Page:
31

I create a llvm::Value* from a integer constant like this:

llvm::Value* constValue = llvm::ConstantInt::get( llvmContext , llvm::APInt( node->someInt() ));

now i want to retrieve the compile-time constant value back;

int constIntValue = constValue->???

The examples shown in LLVM Programmer manual seem to imply that cast<> will accept a pointer when using the type (rather than the type plus pointer) template parameter, however i'm pretty sure thats failing as from 2.8:

llvm::Value* foo = 0;
llvm::ConstantInt* intValue = & llvm::cast< llvm::ConstantInt , llvm::Value >(foo );

//build error:
//error: no matching function for call to ‘cast(llvm::Value*&)’

What would be the correct approach here?

2 Answers 2

44

Eli's answer is great, but it's missing the final part, which is getting the integer back. The full picture should look like this:

if (ConstantInt* CI = dyn_cast<ConstantInt>(Val)) {
  if (CI->getBitWidth() <= 32) {
    constIntValue = CI->getSExtValue();
  }
}

Of course, you can also change it to <= 64 if constIntValue is a 64-bit integer, etc.

And as Eli wrote, if you are confident the value is indeed of type ConstInt, you can use cast<ConstantInt> instead of dyn_cast.

36

Given llvm::Value* foo and you know that foo is actually a ConstantInt, I believe that the idiomatic LLVM code approach is to use dyn_cast as follows:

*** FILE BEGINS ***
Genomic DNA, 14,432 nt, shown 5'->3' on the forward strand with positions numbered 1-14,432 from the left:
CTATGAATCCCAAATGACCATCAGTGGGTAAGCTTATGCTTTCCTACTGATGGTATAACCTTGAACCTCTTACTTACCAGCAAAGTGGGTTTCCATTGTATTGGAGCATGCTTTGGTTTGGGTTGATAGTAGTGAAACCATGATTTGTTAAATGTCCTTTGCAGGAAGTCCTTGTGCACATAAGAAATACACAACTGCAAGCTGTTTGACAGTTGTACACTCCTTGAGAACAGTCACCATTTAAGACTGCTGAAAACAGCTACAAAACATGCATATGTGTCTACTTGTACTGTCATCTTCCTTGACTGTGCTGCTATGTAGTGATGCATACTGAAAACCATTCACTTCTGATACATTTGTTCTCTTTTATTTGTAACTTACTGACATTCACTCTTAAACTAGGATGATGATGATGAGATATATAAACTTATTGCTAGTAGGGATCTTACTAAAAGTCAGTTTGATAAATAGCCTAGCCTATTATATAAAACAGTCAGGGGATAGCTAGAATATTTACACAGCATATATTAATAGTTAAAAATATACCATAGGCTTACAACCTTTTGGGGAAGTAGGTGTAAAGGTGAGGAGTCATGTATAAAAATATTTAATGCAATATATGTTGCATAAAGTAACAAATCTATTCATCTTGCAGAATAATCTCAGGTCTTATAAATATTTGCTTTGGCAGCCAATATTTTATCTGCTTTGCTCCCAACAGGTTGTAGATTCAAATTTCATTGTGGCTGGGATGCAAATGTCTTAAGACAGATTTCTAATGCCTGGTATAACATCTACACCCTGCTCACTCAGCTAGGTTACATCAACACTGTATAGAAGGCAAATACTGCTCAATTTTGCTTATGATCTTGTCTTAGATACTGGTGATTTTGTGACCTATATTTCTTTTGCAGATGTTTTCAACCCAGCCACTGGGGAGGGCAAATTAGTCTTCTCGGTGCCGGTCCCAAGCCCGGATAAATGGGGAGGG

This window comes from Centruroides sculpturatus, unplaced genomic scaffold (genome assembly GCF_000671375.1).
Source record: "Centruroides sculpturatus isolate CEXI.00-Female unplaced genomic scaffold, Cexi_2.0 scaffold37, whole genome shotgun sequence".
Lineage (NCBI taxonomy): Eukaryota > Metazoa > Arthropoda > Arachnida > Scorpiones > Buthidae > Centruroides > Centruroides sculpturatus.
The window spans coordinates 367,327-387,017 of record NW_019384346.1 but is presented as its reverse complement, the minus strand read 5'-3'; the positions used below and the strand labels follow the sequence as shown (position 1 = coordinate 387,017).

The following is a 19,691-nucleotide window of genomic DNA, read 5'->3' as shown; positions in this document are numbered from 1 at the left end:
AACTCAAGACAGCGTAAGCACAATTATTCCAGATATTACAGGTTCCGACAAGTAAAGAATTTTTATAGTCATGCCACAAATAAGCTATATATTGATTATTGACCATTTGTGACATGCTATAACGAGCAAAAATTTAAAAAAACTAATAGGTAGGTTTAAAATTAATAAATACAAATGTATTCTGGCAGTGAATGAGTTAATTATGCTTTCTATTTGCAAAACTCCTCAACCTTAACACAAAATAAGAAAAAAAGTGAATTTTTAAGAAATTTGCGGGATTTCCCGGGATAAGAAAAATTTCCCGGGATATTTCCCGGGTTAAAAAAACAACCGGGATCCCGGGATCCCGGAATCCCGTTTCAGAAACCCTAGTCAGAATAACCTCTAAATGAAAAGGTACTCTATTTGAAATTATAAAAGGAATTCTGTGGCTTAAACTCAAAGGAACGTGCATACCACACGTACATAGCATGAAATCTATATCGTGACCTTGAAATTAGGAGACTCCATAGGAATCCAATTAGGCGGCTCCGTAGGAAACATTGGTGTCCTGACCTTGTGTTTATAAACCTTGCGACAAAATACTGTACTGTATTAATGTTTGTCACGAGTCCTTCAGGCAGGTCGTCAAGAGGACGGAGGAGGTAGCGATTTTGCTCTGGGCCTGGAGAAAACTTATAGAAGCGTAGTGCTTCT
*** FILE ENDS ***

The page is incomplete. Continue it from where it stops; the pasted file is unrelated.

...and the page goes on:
if (llvm::ConstantInt* CI = dyn_cast<llvm::ConstantInt>(foo)) {
  // foo indeed is a ConstantInt, we can use CI here
}
else {
  // foo was not actually a ConstantInt
}

If you're absolutely sure that foo is a ConstantInt and are ready to be hit with an assertion failure if it isn't, you can use cast instead of dyn_cast.


P.S. Do note that cast and dyn_cast are part of LLVM's own implementation of RTTI. dyn_cast acts somewhat similarly to the standard C++ dynamic_cast, though there are differences in implementation and performance (as can be read here).

2
  • According to the link you provide, if the pointer is not pointing to the expected type, it's cast that will lead to an assertion failure, and dyn_cast will return 0, instead of the opposite.
    – RoastDuck
    Dec 18, 2018 at 6:42
  • How to detect whether this ConstantInt is signed or unsigned ?
    – linrongbin
    May 18, 2020 at 9:32

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